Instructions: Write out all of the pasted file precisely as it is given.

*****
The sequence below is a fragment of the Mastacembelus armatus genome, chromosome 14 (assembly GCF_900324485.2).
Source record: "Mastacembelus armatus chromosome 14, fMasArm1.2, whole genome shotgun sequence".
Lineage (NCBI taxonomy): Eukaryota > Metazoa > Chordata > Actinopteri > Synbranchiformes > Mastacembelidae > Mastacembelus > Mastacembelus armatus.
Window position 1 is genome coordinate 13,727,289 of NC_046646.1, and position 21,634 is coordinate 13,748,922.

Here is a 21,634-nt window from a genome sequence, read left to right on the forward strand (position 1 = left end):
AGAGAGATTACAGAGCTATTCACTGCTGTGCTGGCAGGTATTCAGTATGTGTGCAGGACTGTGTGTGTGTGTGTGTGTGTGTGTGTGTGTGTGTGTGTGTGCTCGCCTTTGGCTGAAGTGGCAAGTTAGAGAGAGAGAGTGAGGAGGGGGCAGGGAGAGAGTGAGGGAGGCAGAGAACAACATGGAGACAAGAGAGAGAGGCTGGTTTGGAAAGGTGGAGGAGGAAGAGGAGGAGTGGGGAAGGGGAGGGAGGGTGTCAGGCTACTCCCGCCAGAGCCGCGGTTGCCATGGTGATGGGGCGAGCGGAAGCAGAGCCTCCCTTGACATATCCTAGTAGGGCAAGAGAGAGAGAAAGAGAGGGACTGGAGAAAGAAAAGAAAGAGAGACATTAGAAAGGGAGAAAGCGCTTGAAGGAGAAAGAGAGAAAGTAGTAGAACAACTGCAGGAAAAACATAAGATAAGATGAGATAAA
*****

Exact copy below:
The sequence below is a fragment of the Mastacembelus armatus genome, chromosome 14 (assembly GCF_900324485.2).
Source record: "Mastacembelus armatus chromosome 14, fMasArm1.2, whole genome shotgun sequence".
Lineage (NCBI taxonomy): Eukaryota > Metazoa > Chordata > Actinopteri > Synbranchiformes > Mastacembelidae > Mastacembelus > Mastacembelus armatus.
Window position 1 is genome coordinate 13,727,289 of NC_046646.1, and position 21,634 is coordinate 13,748,922.

Here is a 21,634-nt window from a genome sequence, read left to right on the forward strand (position 1 = left end):
AGAGAGATTACAGAGCTATTCACTGCTGTGCTGGCAGGTATTCAGTATGTGTGCAGGACTGTGTGTGTGTGTGTGTGTGTGTGTGTGTGTGTGTGTGTGTGCTCGCCTTTGGCTGAAGTGGCAAGTTAGAGAGAGAGAGTGAGGAGGGGGCAGGGAGAGAGTGAGGGAGGCAGAGAACAACATGGAGACAAGAGAGAGAGGCTGGTTTGGAAAGGTGGAGGAGGAAGAGGAGGAGTGGGGAAGGGGAGGGAGGGTGTCAGGCTACTCCCGCCAGAGCCGCGGTTGCCATGGTGATGGGGCGAGCGGAAGCAGAGCCTCCCTTGACATATCCTAGTAGGGCAAGAGAGAGAGAAAGAGAGGGACTGGAGAAAGAAAAGAAAGAGAGACATTAGAAAGGGAGAAAGCGCTTGAAGGAGAAAGAGAGAAAGTAGTAGAACAACTGCAGGAAAAACATAAGATAAGATGAGATAAA